During assembly of the -10, a deep scratch occurred on the inside of the windshield. This was not discovered until all of the plastic protection had been removed. The scratch was located on the lower edge of the windshield left of center. Using a scratch remover kit, the scratch was sanded out then polished. Because of the depth of the scratch and the polishing required to remove it, a large fish eye was created on the inside of the glass. The airplane was flown like this for about 60 hours. Finally when it came time for paint, I decided it would be best to replace the windshield before paint.
I started out with a 36 grit grinding disk. I removed enough of the lower lip to expose the bottom edge of the windshield. I then changed to an 80 grit disk and remove the remaining lower lip attached to the fuselage.
Next I used my plunge router with a 1/2" cutting bit. I incrementally removed the plexiglass in the upper and side trough of the fuselage top until I got down to the fiberglass lip. About a 1/4" of plexiglass was still attached to the fuselage top, so I took a screw driver and used it to separate the rest of the windshield from the fuselage top. The windshield popped off in one piece.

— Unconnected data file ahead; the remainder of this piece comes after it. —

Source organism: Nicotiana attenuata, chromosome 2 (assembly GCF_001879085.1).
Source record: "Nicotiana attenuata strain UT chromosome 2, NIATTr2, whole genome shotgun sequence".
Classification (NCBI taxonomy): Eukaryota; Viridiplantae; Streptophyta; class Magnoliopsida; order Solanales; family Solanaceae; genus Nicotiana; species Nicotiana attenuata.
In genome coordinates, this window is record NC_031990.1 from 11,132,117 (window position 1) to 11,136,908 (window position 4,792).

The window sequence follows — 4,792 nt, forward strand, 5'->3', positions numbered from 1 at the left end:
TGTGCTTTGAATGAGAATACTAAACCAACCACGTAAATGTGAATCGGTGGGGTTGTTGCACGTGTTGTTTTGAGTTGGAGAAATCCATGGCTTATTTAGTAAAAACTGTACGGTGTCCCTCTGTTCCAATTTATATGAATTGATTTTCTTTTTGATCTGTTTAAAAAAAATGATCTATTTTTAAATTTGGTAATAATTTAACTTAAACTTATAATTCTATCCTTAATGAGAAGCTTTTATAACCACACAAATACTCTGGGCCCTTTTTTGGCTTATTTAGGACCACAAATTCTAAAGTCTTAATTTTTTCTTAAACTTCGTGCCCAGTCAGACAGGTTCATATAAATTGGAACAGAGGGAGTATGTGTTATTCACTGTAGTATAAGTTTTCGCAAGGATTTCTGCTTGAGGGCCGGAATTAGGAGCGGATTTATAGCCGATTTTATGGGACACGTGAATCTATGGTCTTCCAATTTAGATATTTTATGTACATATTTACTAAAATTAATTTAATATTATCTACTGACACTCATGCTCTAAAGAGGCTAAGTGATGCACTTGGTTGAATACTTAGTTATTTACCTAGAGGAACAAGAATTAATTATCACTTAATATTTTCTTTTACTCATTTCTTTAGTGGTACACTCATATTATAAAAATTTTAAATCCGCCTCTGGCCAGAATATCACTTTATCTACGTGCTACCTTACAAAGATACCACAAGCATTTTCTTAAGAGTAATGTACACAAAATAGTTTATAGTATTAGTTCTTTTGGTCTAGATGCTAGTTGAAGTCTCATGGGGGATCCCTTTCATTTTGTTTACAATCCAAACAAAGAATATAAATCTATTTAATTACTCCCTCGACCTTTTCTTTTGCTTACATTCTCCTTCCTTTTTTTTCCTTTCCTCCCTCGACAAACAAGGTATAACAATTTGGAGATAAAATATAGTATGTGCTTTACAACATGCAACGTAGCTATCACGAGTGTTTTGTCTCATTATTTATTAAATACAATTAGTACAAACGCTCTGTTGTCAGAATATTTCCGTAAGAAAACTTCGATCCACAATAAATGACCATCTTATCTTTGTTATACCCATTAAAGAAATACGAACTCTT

The new windshield came with marks for cutting. I placed the windshield on the fuselage and found I only needed to trim the sides and top for installation. I used a 80grit sanding disk to trim the edges. After the trim was complete, I painted the interior of the windshield black around the edge to hide the fiberglass build up for the lower lip.
I used Sikaflex 295-UV for the bond and Sika primer 209-D purchased from Jamestown Distributors. The primer is brushed on the windshield and the fiberglass lip. After waiting the required 30 minutes, I used a caulking gun to lay a thick bead of the Sikaflex 295-UV on the lip. The windshield was placed back on the aircraft and hand pressed into place. I used 1/2"x 3" aluminum strips and clecoed them into the fiberglass top. This held the windshield in place while the Sikaflex cured. A tongue depressor was used to clean up the inside edge of the windshield where the Sikaflex oozed out. This made for a nice inside edge. Unlike Van's adhesive, the Sikaflex does not string out like spider webs. Mineral spirits can be used to remove any excess Sikaflex. The Sikaflex does not cure to a hard finish. It cures more like a hard rubber.
The hardest part of the entire replacement was the fairing in of the lower lip to the fuselage. The required fiberglass cloth strips were added. Many applications of epoxy with microballoons and sanding were required to get the final finsh.